The Raven Tower

Book Review of The Raven Tower, by Ann Leckie

I borrowed an audio copy of Ann Leckie‘s The Raven Tower through my local library.

Description from Goodreads:

For centuries, the kingdom of Iraden has been protected by the god known as the Raven. He watches over his territory from atop a tower in the powerful port of Vastai. His will is enacted through the Raven’s Lease, a human ruler chosen by the god himself. His magic is sustained via the blood sacrifice that every Lease must offer. And under the Raven’s watch, the city flourishes.

But the power of the Raven is weakening. A usurper has claimed the throne. The kingdom borders are tested by invaders who long for the prosperity that Vastai boasts. And they have made their own alliances with other gods.

It is into this unrest that the warrior Eolo–aide to Mawat, the true Lease–arrives. And in seeking to help Mawat reclaim his city, Eolo discovers that the Raven’s Tower holds a secret. Its foundations conceal a dark history that has been waiting to reveal itself…and to set in motion a chain of events that could destroy Iraden forever.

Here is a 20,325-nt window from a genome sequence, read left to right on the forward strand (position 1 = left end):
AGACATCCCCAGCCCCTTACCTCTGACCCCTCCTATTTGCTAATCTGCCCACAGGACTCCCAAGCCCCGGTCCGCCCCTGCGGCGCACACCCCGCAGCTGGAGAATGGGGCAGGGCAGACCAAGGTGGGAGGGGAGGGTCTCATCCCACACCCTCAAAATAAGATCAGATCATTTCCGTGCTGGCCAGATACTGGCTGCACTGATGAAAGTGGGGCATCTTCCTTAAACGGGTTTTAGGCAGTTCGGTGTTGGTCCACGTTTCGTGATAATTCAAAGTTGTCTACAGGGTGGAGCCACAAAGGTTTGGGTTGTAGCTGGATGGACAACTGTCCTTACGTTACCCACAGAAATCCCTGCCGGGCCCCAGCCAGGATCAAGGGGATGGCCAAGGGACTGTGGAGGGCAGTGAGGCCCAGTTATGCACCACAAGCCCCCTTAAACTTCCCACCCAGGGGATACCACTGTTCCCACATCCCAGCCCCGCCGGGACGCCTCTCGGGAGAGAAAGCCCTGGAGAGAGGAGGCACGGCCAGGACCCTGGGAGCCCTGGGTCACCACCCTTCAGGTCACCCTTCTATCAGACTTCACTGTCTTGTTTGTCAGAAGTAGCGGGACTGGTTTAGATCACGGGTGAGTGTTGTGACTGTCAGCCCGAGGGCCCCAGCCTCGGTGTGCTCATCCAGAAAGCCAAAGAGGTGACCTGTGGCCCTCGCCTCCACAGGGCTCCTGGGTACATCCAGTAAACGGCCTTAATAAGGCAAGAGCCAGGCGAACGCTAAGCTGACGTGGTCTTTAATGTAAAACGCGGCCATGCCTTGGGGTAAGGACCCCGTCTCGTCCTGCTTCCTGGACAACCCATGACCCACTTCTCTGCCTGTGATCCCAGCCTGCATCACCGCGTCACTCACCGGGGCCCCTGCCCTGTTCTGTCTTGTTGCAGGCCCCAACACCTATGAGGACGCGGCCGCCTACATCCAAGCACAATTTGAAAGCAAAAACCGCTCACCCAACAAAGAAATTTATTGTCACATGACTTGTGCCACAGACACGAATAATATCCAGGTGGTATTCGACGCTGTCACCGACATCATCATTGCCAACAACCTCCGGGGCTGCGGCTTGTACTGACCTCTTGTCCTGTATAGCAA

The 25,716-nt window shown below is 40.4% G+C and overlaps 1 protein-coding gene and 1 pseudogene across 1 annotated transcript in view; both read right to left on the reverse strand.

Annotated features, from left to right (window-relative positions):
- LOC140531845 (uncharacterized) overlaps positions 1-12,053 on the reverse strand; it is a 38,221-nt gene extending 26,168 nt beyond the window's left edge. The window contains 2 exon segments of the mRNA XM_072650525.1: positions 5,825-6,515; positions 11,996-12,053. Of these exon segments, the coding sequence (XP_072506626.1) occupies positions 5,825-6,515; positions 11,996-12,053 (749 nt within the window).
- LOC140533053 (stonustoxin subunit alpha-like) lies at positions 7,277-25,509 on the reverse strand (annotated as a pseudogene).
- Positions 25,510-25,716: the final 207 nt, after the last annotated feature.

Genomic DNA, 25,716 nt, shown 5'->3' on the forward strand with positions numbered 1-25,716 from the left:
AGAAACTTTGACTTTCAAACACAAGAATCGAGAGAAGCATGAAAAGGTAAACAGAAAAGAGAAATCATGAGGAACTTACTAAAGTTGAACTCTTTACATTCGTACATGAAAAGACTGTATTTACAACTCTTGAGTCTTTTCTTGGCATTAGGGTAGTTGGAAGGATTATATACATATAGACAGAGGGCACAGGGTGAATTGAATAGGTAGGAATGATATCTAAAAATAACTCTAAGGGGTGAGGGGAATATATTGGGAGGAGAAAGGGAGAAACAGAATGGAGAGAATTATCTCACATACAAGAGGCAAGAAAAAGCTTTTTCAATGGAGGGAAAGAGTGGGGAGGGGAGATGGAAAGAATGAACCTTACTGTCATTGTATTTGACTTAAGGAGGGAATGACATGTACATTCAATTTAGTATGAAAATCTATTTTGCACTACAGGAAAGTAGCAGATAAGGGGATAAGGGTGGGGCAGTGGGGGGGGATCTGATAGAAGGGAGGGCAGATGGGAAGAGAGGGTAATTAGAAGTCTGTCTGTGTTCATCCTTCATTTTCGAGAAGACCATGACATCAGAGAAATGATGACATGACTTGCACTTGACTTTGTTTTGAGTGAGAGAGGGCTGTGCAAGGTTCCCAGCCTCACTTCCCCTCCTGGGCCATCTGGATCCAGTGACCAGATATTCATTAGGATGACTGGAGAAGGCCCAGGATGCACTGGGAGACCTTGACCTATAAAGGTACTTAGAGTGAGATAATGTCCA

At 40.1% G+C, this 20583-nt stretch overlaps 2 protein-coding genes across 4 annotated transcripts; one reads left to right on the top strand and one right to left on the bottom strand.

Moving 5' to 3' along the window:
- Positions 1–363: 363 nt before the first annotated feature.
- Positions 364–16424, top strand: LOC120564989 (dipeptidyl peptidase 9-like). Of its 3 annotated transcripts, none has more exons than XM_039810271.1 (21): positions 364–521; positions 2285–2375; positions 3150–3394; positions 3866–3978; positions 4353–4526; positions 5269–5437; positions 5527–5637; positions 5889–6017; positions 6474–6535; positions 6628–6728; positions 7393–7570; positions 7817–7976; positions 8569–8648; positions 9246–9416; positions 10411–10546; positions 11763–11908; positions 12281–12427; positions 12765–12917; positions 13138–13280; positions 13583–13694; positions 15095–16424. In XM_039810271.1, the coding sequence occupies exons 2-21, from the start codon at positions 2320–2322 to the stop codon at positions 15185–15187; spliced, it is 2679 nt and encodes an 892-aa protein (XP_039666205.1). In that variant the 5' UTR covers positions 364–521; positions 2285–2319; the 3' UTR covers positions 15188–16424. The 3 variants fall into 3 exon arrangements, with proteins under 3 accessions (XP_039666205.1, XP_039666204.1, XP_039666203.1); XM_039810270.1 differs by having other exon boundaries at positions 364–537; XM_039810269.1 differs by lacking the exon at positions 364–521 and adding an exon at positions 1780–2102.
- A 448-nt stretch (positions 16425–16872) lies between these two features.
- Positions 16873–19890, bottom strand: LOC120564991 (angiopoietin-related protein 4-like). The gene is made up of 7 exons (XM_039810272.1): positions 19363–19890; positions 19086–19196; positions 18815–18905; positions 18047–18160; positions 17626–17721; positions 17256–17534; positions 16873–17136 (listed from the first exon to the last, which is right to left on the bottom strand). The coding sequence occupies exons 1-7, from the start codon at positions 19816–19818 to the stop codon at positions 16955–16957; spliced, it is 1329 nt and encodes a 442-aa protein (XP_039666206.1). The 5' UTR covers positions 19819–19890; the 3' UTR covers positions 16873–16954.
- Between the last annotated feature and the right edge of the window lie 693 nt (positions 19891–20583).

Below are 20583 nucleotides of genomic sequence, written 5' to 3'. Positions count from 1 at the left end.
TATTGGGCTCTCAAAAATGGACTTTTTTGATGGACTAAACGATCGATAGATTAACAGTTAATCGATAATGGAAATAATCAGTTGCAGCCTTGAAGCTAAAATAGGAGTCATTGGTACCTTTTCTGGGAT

This had a slow, but consistent pace. But I found that I continued to find chores I could do to keep listening to it. I enjoyed that the narrator was utterly unexpected and that the main character was just a tad off-centre from power. If you’re looking for a rollicking, fast-paced novel, this isn’t it. But it you like interesting, thought-provoking narrations it very well could be. This was my first Leckie book, but it won’t be my last. And Adjoa Andoh did a great job with the narration. In fact, while I’m sure I’d have liked the book regardless, I wonder if I’d have loved it as much as I did had I not listened to it.


Book Review of LieSmith, by Alis Franklin

LieSmithI was granted a copy of Alis Franklin‘s LieSmith from Netgalley.

Description from Goodreads:
Working in low-level IT support for a company that’s the toast of the tech world, Sigmund Sussman finds himself content, if not particularly inspired. As compensation for telling people to restart their computer a few times a day, Sigmund earns enough disposable income to gorge on comics and has plenty of free time to devote to his gaming group.